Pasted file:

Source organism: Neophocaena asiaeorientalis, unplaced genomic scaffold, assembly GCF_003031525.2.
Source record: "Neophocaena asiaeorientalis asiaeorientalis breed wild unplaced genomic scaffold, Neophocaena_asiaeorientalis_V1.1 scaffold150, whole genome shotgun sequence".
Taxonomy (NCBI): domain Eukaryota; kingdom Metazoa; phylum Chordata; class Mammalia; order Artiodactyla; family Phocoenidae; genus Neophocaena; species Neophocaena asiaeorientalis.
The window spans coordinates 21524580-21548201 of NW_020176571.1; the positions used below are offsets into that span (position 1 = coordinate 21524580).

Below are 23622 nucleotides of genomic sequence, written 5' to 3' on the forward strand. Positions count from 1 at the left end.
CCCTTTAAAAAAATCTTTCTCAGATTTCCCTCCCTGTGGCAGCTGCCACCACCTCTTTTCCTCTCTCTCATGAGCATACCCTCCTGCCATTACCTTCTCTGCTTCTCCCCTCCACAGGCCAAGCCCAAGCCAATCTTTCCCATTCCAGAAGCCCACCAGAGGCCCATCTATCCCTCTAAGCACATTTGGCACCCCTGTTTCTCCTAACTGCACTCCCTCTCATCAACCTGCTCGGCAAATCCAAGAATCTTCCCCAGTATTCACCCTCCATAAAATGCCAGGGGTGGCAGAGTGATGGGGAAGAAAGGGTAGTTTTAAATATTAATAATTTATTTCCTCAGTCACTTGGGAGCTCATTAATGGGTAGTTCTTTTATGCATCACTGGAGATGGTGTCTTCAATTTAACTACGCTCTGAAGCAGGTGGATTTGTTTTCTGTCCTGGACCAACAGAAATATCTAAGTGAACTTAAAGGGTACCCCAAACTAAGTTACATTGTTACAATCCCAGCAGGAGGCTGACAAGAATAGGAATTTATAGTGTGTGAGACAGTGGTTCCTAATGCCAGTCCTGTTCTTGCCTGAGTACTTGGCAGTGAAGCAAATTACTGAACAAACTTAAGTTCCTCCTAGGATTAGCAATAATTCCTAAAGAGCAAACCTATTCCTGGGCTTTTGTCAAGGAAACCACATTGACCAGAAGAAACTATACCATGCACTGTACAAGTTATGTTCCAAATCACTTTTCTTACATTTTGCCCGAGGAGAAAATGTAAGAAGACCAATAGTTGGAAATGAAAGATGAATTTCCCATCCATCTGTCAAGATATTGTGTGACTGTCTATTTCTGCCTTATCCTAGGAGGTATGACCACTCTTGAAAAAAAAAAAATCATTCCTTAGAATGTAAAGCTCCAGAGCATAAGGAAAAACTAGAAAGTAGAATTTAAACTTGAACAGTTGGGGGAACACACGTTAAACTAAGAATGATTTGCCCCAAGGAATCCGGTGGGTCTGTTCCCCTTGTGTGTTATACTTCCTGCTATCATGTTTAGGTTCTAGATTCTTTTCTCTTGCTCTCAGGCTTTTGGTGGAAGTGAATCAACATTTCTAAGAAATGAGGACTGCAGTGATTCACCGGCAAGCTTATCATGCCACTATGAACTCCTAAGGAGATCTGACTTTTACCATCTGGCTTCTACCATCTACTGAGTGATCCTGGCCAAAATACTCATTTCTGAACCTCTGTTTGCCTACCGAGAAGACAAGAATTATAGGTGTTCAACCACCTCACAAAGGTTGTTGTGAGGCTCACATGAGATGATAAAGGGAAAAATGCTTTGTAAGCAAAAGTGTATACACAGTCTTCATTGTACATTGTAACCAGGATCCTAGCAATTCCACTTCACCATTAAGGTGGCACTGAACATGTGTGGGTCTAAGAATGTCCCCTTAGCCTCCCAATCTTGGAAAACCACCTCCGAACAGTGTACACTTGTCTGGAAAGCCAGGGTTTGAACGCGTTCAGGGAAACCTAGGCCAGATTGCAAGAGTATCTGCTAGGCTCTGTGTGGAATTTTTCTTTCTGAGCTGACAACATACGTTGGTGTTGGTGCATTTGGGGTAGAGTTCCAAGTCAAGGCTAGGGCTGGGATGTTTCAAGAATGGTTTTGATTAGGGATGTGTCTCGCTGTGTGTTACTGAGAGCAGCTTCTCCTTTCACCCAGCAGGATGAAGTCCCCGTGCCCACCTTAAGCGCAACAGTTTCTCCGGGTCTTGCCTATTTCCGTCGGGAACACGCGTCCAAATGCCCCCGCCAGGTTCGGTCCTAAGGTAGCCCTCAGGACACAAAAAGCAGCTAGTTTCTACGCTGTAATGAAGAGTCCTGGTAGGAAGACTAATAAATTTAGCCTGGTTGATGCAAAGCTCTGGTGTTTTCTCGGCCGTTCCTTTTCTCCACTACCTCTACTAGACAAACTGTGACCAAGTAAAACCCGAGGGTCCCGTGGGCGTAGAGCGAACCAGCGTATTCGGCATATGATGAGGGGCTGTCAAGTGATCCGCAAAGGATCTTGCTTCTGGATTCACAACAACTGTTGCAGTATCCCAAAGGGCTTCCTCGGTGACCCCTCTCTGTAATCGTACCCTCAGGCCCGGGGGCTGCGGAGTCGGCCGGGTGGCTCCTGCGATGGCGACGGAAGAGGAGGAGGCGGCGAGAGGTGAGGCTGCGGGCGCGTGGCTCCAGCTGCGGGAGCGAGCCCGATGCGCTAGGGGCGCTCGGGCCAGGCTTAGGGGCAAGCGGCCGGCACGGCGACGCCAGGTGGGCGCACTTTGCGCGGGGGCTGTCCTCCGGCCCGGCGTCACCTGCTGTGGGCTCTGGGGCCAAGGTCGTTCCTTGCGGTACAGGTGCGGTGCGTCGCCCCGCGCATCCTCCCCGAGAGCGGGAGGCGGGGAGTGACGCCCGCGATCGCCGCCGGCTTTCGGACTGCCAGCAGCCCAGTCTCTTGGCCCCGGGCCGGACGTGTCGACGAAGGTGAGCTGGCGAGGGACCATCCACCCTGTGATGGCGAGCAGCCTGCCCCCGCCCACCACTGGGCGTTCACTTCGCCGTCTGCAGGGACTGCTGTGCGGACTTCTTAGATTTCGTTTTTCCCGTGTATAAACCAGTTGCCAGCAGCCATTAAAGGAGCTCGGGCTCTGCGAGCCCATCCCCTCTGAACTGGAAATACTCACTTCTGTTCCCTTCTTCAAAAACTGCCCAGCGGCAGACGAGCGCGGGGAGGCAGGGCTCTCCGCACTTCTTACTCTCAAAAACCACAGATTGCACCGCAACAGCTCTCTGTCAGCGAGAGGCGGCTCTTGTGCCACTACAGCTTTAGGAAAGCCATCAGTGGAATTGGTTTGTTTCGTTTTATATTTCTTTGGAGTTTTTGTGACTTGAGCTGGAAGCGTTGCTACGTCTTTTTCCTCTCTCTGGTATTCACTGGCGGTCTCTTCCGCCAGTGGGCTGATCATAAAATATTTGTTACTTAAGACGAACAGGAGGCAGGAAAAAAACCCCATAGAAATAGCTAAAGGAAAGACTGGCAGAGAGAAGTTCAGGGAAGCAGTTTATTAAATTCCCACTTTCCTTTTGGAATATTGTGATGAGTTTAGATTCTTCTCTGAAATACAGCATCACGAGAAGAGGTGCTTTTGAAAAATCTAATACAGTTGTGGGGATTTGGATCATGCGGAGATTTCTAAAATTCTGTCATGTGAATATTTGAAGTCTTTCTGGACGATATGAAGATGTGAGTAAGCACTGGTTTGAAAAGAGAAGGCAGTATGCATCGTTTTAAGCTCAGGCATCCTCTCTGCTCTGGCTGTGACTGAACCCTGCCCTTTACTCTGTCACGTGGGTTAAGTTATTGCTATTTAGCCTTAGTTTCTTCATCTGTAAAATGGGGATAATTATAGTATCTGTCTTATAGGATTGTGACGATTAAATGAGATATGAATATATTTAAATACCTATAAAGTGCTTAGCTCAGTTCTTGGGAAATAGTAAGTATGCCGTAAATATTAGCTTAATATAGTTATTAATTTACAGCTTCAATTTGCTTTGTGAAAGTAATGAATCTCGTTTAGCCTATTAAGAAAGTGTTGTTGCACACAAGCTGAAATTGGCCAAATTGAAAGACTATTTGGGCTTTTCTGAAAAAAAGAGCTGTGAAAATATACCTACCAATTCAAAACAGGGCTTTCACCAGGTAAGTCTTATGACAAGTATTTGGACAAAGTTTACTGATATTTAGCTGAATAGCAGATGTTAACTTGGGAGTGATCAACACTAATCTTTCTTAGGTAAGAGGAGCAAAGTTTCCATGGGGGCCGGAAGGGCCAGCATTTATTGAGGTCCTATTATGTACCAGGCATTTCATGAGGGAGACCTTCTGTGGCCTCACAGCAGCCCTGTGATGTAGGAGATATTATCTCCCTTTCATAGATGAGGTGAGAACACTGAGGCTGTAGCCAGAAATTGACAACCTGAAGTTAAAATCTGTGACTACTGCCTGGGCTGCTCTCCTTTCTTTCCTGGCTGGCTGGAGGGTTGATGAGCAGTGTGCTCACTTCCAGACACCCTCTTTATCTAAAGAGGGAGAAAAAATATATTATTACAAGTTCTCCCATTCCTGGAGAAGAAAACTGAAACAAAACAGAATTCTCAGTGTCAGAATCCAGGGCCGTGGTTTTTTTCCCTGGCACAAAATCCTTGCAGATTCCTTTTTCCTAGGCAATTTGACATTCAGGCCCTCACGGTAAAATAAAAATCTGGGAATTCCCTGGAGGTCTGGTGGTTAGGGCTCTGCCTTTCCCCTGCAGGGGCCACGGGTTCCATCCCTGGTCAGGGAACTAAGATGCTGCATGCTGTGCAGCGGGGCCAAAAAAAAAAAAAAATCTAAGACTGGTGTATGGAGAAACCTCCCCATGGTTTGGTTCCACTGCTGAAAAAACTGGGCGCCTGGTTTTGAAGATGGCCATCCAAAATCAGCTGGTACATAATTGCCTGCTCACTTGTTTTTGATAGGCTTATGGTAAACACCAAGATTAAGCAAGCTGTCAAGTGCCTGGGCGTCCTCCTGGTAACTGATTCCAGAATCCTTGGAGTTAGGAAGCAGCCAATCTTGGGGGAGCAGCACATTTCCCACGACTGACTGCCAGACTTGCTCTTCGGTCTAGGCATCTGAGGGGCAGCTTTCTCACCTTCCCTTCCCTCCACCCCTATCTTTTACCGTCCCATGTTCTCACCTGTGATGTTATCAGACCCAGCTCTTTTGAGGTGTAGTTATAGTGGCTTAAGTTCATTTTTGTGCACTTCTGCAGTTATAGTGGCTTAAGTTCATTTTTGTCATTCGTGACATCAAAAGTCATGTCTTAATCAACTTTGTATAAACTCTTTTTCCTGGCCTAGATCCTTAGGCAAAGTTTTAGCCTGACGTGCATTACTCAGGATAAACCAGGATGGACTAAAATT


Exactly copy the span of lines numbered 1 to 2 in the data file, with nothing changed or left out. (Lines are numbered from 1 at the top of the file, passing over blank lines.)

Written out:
Source organism: Neophocaena asiaeorientalis, unplaced genomic scaffold, assembly GCF_003031525.2.
Source record: "Neophocaena asiaeorientalis asiaeorientalis breed wild unplaced genomic scaffold, Neophocaena_asiaeorientalis_V1.1 scaffold150, whole genome shotgun sequence".